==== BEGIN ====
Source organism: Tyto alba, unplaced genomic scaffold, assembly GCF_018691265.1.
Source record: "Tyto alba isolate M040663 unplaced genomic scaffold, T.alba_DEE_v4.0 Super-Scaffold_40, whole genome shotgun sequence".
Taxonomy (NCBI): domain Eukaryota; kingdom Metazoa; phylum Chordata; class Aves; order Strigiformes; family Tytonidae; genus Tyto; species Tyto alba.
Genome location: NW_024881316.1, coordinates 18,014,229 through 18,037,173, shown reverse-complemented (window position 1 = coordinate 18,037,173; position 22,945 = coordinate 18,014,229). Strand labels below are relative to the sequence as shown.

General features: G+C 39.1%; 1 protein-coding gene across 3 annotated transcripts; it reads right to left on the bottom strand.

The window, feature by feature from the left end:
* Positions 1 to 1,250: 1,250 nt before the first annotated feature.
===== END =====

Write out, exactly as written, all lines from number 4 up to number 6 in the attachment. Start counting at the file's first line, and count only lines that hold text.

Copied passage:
Genome location: NW_024881316.1, coordinates 18,014,229 through 18,037,173, shown reverse-complemented (window position 1 = coordinate 18,037,173; position 22,945 = coordinate 18,014,229). Strand labels below are relative to the sequence as shown.

General features: G+C 39.1%; 1 protein-coding gene across 3 annotated transcripts; it reads right to left on the bottom strand.

The window, feature by feature from the left end: